The Italian Coast Guard recovered the bodies of 13 people, all women, who died after a crowded migrant boat capsized in heavy weather off the coast of Lampedusa, the local authorities said on Monday.
Coast guard officials said rescue vessels had picked up 22 survivors near Lampedusa, south of Sicily, but they feared that many other people might have died, in the latest in a long line of sea disasters to hit migrants trying to cross the Mediterranean and reach Europe.
One of the survivors said she had lost her sister and 8-month-old niece in the tragedy.
The ship, which had set off from Tunisia, was carrying around 50 people, almost all from Tunisia and West Africa, the United Nations migration agency said.
Coast guard members received an alert late on Sunday that a boat was in difficulty. Two rescue vessels found the ship, which was listing, just after midnight about six nautical miles from Lampedusa.
“The naval units approached the small boat, but the adverse weather conditions and the sudden movement of migrants caused the vessel to overturn,” the coast guard said in a statement.
Coffins were lined up on the quay of the small port of Lampedusa as a coast guard ship entered the harbor on Monday, bringing the bodies to shore.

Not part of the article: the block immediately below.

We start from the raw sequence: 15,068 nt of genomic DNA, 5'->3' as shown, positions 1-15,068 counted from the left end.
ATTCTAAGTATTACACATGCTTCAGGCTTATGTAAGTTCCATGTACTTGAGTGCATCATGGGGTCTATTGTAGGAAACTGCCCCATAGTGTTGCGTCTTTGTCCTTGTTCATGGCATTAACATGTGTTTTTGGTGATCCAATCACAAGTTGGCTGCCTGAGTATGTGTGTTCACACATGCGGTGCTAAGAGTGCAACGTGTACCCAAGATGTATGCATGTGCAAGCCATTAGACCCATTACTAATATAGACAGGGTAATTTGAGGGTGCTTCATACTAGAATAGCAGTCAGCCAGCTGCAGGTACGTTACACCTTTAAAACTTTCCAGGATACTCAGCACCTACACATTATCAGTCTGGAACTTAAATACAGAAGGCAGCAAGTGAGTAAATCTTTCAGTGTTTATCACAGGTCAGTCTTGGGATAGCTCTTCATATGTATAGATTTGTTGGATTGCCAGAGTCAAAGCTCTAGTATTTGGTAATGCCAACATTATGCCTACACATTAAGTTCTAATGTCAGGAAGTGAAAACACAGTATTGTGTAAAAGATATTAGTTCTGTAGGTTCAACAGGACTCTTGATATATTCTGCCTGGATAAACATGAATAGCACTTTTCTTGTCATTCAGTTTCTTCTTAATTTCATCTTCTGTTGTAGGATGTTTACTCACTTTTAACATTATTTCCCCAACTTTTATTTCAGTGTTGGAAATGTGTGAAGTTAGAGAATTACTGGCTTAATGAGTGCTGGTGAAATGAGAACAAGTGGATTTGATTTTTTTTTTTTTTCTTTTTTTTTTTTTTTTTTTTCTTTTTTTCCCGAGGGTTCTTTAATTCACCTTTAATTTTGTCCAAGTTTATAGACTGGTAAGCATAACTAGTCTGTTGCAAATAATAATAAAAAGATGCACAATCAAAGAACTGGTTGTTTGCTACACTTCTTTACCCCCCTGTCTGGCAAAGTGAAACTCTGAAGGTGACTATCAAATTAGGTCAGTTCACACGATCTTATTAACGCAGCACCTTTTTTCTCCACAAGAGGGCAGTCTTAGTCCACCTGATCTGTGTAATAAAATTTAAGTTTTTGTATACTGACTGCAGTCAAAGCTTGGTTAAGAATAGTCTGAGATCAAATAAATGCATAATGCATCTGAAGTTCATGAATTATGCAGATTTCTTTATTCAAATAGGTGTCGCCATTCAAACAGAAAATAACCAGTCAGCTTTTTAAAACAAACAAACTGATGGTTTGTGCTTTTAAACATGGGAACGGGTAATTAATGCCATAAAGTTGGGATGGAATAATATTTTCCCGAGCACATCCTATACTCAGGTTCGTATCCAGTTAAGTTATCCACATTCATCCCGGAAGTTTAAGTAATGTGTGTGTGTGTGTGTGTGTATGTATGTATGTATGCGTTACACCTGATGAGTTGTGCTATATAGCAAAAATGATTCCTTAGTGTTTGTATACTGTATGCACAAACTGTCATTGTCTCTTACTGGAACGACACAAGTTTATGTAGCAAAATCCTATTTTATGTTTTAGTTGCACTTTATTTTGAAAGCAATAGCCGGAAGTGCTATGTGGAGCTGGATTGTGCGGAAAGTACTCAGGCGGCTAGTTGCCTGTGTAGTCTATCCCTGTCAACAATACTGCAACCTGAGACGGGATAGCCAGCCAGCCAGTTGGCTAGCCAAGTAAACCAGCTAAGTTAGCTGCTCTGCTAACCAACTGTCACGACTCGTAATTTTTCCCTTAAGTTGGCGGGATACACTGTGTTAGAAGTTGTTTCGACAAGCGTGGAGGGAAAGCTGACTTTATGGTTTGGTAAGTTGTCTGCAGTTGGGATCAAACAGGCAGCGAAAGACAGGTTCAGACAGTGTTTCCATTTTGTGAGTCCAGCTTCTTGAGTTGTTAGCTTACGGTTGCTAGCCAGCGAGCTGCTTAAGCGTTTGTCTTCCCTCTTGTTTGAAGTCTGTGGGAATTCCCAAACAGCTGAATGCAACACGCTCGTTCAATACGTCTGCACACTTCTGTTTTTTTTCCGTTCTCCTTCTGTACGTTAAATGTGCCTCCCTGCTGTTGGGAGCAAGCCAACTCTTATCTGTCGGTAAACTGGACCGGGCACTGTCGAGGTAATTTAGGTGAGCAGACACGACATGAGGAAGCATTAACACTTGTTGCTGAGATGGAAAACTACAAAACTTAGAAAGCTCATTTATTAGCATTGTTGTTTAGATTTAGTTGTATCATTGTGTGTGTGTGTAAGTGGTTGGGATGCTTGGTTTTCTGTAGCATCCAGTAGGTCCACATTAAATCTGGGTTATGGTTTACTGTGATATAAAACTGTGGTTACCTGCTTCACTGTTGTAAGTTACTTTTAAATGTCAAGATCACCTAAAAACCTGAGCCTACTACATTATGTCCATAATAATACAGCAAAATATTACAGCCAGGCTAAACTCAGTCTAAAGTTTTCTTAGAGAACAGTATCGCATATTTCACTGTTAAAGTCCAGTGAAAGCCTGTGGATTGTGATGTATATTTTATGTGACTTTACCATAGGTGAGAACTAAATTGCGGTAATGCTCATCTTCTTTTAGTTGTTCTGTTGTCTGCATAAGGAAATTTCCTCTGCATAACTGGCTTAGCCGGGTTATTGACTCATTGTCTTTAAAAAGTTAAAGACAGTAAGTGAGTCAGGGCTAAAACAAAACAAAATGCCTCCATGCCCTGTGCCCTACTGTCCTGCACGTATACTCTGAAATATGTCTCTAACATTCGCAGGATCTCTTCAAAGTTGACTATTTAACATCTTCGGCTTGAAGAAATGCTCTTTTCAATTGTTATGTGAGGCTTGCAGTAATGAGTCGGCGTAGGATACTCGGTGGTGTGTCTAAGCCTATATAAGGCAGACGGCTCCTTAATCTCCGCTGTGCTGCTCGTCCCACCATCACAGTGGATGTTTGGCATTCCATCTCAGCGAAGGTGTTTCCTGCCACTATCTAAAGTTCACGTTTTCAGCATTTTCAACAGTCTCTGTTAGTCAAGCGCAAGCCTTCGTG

Italian magistrates have opened an investigation into the disaster, with a magistrate from Sicily flying to Lampedusa on Monday to lead the inquiry.
Charlie Yaxley, a spokesman for the United Nations refugee agency, said that more than 1,000 people had died in the Mediterranean this year, most trying to cross from lawless Libya to Europe.
“This highlights once again that urgent action is needed to address the situation in the Mediterranean,” he said.
Italy’s Interior Ministry says that around 8,000 migrants have reached the country by boat this year, down 63 percent on the same period last year and 93 percent on 2017 levels.
Italy has introduced tough laws over the past year to dissuade charity rescue ships from operating in the Mediterranean in an effort to reduce the number of possible asylum seekers it receives. The government has also urged Tunisia and Libya to do more to prevent migrant boats from setting off.
Over the past 18 months, Tunisia has supplied the largest number of migrants entering Italy, a change from previous years when the new arrivals came mainly from sub-Saharan Africa.
Between Jan. 1 and Oct. 7, the Interior Ministry said, 2,232 Tunisians reached Italy by boat. The next largest group by nationality were Pakistanis, with 997 making the crossing, followed by migrants from the Ivory Coast, who totaled 867.